Americans are divided along racial lines in how they view the legacy of slavery, the best way to achieve equity and the value they place on their own racial and ethnic identities, according to a new Pew Research Center survey published Tuesday (August 21).

Researchers used an interactive survey to ask 6,637 adults about their views on race relations, inequality and the country’s history. The tool allowed participants to see, in real-time, how their opinions compared with the rest of the nation. Overall, it found that Blacks and Whites are split on their feelings about if America has come far enough in the area of racial equity (37 percent and 78 percent, respectively), if the legacy of slavery still greatly impacts Black people today (yes from 59 percent for Black respondents versus 26 percent of Whites) and the influence that racial and ethnic background has on identity (74 percent Blacks said it’s key, compared to 15 percent of Whites).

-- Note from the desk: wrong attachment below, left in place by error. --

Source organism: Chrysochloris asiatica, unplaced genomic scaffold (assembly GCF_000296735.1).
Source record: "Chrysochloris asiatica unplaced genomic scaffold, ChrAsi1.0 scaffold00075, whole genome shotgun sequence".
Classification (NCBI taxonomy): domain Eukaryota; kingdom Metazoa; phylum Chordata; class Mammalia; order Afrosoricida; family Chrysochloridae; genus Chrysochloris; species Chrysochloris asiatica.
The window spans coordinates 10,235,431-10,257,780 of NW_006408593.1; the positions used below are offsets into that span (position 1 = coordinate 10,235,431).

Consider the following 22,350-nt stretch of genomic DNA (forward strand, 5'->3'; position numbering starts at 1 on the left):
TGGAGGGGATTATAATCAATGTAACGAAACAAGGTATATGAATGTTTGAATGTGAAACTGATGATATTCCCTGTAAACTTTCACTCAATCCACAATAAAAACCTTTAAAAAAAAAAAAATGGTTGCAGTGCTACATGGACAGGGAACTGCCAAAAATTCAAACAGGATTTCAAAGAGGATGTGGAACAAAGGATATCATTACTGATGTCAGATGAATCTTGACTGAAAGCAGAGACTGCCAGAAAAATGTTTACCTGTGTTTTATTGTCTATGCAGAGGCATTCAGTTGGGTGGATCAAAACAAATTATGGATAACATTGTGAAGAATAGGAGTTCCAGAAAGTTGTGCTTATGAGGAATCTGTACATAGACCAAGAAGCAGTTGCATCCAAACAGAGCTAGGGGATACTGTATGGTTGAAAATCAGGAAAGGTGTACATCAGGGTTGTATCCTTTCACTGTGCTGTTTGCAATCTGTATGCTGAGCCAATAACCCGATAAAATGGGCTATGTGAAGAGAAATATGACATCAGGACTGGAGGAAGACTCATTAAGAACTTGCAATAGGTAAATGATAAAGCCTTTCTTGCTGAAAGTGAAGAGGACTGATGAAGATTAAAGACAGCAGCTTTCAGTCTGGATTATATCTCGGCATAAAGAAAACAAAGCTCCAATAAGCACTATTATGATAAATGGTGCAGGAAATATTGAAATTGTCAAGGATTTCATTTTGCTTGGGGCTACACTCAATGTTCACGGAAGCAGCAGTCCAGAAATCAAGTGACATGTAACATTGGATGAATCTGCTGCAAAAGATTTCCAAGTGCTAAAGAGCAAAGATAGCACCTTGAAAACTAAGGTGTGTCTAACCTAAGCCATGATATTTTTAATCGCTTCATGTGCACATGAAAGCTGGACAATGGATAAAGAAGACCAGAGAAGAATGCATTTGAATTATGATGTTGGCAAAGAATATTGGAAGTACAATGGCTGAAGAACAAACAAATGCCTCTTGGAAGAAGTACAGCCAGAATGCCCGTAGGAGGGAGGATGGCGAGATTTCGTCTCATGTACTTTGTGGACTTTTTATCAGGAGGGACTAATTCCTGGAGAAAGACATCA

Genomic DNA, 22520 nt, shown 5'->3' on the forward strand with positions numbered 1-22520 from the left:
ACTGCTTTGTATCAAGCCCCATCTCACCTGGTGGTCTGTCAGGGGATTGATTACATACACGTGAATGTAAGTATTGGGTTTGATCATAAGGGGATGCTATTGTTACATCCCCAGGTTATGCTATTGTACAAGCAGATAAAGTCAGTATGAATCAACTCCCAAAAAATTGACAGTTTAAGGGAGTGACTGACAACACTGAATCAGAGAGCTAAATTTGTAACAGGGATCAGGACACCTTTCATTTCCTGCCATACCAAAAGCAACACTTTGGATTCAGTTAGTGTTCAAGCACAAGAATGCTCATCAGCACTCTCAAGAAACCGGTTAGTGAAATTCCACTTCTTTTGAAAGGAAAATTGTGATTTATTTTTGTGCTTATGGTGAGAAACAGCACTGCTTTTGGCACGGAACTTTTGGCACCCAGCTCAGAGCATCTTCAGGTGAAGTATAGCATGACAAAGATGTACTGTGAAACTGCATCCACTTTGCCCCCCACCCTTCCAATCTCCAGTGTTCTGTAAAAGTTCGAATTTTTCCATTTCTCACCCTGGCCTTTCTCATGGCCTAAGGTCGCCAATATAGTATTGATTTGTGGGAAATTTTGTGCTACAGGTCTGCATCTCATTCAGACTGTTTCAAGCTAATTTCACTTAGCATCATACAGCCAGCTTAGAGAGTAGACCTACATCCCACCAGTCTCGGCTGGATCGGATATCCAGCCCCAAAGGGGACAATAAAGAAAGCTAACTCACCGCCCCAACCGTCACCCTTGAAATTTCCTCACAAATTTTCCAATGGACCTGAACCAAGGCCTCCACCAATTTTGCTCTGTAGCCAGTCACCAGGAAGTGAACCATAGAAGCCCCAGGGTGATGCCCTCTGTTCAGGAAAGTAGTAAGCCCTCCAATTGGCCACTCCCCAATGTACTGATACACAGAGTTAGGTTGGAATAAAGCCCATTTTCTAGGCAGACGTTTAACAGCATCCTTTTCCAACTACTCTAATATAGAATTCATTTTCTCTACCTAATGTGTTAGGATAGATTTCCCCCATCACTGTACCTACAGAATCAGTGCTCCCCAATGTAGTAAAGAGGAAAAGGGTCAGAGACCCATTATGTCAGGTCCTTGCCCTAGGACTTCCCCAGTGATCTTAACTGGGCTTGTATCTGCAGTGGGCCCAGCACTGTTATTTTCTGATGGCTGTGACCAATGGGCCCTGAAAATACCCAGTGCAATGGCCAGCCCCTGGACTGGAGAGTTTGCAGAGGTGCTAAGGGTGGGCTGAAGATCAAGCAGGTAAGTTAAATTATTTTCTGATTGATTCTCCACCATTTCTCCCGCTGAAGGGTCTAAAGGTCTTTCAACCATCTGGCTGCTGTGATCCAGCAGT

Pew survey also found differences among Latinx respondents based on where they were born. Sixty-five percent of foreign-born respondents said their racial and ethnic background is “a key piece of their overall identity”; about half who were born in the United States agreed.

Take the “Who Shares Your Views On Race” quiz here.